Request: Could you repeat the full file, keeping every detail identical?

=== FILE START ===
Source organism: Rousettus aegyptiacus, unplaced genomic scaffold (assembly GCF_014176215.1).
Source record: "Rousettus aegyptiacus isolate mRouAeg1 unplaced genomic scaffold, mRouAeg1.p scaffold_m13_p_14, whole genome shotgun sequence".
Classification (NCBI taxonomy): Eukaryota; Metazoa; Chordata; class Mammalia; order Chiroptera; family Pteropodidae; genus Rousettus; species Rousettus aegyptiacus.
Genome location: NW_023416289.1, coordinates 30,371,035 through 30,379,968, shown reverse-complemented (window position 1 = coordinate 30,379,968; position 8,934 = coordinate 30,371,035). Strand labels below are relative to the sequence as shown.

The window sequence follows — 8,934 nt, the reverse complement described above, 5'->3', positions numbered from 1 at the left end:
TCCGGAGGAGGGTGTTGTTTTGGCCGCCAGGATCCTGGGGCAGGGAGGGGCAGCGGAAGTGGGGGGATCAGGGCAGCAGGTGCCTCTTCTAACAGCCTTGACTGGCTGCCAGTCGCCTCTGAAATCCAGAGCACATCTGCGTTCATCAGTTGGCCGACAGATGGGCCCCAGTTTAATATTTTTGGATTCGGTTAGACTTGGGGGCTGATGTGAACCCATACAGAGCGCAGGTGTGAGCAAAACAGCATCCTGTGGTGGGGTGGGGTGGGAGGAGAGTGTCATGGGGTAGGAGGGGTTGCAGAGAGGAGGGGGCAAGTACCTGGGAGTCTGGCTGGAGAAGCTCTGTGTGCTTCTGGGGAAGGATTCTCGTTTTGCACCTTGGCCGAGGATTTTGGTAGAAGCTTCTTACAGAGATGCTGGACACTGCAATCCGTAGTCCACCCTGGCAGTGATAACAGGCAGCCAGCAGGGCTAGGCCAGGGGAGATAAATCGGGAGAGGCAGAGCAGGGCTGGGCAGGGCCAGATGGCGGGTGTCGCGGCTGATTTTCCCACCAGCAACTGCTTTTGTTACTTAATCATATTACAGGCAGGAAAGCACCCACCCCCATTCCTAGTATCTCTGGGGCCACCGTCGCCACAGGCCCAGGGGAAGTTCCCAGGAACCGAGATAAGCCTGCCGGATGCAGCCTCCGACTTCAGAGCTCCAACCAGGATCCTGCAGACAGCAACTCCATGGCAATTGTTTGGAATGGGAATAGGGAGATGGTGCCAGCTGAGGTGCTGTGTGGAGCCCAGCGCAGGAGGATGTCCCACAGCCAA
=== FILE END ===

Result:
Source organism: Rousettus aegyptiacus, unplaced genomic scaffold (assembly GCF_014176215.1).
Source record: "Rousettus aegyptiacus isolate mRouAeg1 unplaced genomic scaffold, mRouAeg1.p scaffold_m13_p_14, whole genome shotgun sequence".
Classification (NCBI taxonomy): Eukaryota; Metazoa; Chordata; class Mammalia; order Chiroptera; family Pteropodidae; genus Rousettus; species Rousettus aegyptiacus.
Genome location: NW_023416289.1, coordinates 30,371,035 through 30,379,968, shown reverse-complemented (window position 1 = coordinate 30,379,968; position 8,934 = coordinate 30,371,035). Strand labels below are relative to the sequence as shown.

The window sequence follows — 8,934 nt, the reverse complement described above, 5'->3', positions numbered from 1 at the left end:
TCCGGAGGAGGGTGTTGTTTTGGCCGCCAGGATCCTGGGGCAGGGAGGGGCAGCGGAAGTGGGGGGATCAGGGCAGCAGGTGCCTCTTCTAACAGCCTTGACTGGCTGCCAGTCGCCTCTGAAATCCAGAGCACATCTGCGTTCATCAGTTGGCCGACAGATGGGCCCCAGTTTAATATTTTTGGATTCGGTTAGACTTGGGGGCTGATGTGAACCCATACAGAGCGCAGGTGTGAGCAAAACAGCATCCTGTGGTGGGGTGGGGTGGGAGGAGAGTGTCATGGGGTAGGAGGGGTTGCAGAGAGGAGGGGGCAAGTACCTGGGAGTCTGGCTGGAGAAGCTCTGTGTGCTTCTGGGGAAGGATTCTCGTTTTGCACCTTGGCCGAGGATTTTGGTAGAAGCTTCTTACAGAGATGCTGGACACTGCAATCCGTAGTCCACCCTGGCAGTGATAACAGGCAGCCAGCAGGGCTAGGCCAGGGGAGATAAATCGGGAGAGGCAGAGCAGGGCTGGGCAGGGCCAGATGGCGGGTGTCGCGGCTGATTTTCCCACCAGCAACTGCTTTTGTTACTTAATCATATTACAGGCAGGAAAGCACCCACCCCCATTCCTAGTATCTCTGGGGCCACCGTCGCCACAGGCCCAGGGGAAGTTCCCAGGAACCGAGATAAGCCTGCCGGATGCAGCCTCCGACTTCAGAGCTCCAACCAGGATCCTGCAGACAGCAACTCCATGGCAATTGTTTGGAATGGGAATAGGGAGATGGTGCCAGCTGAGGTGCTGTGTGGAGCCCAGCGCAGGAGGATGTCCCACAGCCAA